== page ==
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February 24, 2011

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Corrupt officials more crafty now

SOME government officials in Shanghai who trade power for money have deliberately delayed accepting bribes until after they retire in an effort to conceal the deals, the city's anti-corruption watchdog said yesterday.

The methods of corruption are much more intricate now compared with years ago and the value of bribes has increased rapidly, with officials adopting more ingenious ways of covering up their crimes, said Dong Junshu, a top official with Shanghai's Party discipline inspection commission, the major investigating force dealing with corruption in government officials and managers of state-owned operations.

"Bribe-taking officials are becoming more sophisticated in covering up their shady business, which has led to a new trend in corruption cases," Dong said.

Putting off the acceptance of bribes until well after the event has become one of the new tricks, a recent -anti-corruption investigation showed.

"Some officials will wait for several years before collecting money or properties in bribes - some don't even take them until after they retire in order to cover up traces of the deals," Dong said.

"Years ago, a single case rarely exceeded 1 million yuan (US$152,082) in bribes, but now cases involving several -million have become common," Dong added.

The discipline inspection watchdog last year investigated 810 cases involving government and state-owned company officials. So far 793 of the cases, involving 794 officials, have been closed, bringing 65 to face criminal charges. The rest were punished administratively by being fired or demoted.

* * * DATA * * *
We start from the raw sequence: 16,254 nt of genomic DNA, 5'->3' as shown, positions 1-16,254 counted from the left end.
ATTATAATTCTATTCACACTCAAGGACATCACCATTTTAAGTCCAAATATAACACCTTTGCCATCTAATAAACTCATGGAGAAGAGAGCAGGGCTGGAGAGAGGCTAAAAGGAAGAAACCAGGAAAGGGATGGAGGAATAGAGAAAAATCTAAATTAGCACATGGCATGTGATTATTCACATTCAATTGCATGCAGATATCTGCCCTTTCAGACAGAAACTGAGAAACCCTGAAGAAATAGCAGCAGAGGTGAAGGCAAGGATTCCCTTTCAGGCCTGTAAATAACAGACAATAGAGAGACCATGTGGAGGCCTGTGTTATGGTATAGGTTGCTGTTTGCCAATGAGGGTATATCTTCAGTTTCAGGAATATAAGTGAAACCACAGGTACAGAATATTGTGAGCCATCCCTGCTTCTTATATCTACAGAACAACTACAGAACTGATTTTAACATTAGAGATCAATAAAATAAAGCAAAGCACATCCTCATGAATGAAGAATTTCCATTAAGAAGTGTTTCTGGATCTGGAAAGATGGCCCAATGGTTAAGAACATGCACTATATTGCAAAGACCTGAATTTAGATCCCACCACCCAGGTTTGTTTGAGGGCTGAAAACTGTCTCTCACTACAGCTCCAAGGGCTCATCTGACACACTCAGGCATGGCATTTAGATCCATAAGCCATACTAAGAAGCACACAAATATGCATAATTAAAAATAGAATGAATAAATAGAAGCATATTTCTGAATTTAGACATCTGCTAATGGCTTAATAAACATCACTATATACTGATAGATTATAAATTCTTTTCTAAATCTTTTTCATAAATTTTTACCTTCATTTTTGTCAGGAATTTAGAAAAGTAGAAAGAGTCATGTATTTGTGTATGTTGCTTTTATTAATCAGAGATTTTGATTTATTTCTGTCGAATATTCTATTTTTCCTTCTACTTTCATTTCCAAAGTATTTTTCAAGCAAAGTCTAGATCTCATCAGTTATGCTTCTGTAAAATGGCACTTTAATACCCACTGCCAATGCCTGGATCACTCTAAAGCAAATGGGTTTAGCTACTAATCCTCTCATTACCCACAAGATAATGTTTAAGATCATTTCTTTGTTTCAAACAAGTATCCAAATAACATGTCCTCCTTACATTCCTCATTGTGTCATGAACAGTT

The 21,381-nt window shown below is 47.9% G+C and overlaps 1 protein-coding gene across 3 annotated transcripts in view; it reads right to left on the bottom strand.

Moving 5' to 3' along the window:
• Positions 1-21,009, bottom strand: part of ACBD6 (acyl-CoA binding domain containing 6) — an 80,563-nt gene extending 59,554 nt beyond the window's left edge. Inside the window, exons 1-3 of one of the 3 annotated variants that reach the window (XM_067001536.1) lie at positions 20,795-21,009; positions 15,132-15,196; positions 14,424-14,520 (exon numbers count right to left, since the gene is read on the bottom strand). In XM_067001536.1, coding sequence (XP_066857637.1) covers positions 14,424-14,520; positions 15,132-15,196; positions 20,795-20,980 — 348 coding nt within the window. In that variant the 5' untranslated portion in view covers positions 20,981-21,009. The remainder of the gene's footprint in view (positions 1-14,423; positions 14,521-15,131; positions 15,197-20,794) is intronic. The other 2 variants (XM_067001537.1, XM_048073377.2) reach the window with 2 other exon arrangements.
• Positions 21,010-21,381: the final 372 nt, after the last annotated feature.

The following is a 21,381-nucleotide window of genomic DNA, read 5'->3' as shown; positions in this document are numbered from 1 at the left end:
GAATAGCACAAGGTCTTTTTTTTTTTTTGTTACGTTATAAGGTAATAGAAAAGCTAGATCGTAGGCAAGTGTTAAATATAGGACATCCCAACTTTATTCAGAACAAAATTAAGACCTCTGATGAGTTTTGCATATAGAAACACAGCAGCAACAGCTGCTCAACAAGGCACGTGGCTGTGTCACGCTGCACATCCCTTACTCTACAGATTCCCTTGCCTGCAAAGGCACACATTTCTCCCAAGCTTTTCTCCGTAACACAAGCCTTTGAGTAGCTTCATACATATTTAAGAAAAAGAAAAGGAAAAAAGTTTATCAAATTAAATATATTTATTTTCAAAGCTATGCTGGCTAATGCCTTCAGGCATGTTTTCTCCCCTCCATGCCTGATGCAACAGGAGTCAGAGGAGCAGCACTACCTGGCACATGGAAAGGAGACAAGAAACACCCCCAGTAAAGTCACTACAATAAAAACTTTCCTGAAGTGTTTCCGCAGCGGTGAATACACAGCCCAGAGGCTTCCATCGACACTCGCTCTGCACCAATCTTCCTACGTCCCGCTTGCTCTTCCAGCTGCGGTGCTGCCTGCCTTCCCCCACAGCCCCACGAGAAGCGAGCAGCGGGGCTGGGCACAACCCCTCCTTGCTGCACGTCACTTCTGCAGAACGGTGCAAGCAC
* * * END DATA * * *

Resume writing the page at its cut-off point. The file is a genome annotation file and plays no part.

Three bureau-director level officials were the highest-ranking prosecuted last year. - Tao Xiaoxing, Jiao Zichun and Shi Qiubo.

Tao, the former deputy director with the land and housing bureau in charge of land-use approvals, pleaded guilty to receiving bribes of 10.45 million yuan in a court hearing on Tuesday.

In November, Jiao, the former chairman of state-owned Changjiang Computer Group, a government position equal to a bureau director, was sentenced to 17 years in jail for taking more than 2 million yuan in bribes and embezzling 1.48 million yuan.

Shi, the former deputy director of the Shanghai Justice Bureau, is facing trial for allegedly taking around 1.9 million yuan in bribes.


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